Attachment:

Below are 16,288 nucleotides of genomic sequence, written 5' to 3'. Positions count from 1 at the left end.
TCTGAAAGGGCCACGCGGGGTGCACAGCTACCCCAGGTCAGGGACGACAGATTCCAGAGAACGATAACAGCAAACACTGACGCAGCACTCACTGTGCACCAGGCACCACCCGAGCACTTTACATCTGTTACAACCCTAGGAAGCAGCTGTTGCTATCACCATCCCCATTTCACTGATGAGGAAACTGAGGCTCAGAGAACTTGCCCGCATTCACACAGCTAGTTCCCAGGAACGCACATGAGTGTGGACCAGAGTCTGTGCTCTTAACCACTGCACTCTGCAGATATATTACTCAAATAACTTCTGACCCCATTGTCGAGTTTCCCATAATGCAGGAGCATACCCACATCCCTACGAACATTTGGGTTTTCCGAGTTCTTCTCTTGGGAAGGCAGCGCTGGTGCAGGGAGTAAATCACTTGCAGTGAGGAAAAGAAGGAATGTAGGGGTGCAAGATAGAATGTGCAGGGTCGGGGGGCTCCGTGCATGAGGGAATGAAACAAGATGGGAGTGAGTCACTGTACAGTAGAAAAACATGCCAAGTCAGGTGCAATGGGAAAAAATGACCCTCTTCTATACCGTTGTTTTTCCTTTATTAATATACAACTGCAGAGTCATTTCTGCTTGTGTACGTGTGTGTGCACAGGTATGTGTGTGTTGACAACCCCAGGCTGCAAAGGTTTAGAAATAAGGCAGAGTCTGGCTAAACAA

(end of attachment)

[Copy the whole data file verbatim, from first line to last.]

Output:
Below are 16,288 nucleotides of genomic sequence, written 5' to 3'. Positions count from 1 at the left end.
TCTGAAAGGGCCACGCGGGGTGCACAGCTACCCCAGGTCAGGGACGACAGATTCCAGAGAACGATAACAGCAAACACTGACGCAGCACTCACTGTGCACCAGGCACCACCCGAGCACTTTACATCTGTTACAACCCTAGGAAGCAGCTGTTGCTATCACCATCCCCATTTCACTGATGAGGAAACTGAGGCTCAGAGAACTTGCCCGCATTCACACAGCTAGTTCCCAGGAACGCACATGAGTGTGGACCAGAGTCTGTGCTCTTAACCACTGCACTCTGCAGATATATTACTCAAATAACTTCTGACCCCATTGTCGAGTTTCCCATAATGCAGGAGCATACCCACATCCCTACGAACATTTGGGTTTTCCGAGTTCTTCTCTTGGGAAGGCAGCGCTGGTGCAGGGAGTAAATCACTTGCAGTGAGGAAAAGAAGGAATGTAGGGGTGCAAGATAGAATGTGCAGGGTCGGGGGGCTCCGTGCATGAGGGAATGAAACAAGATGGGAGTGAGTCACTGTACAGTAGAAAAACATGCCAAGTCAGGTGCAATGGGAAAAAATGACCCTCTTCTATACCGTTGTTTTTCCTTTATTAATATACAACTGCAGAGTCATTTCTGCTTGTGTACGTGTGTGTGCACAGGTATGTGTGTGTTGACAACCCCAGGCTGCAAAGGTTTAGAAATAAGGCAGAGTCTGGCTAAACAA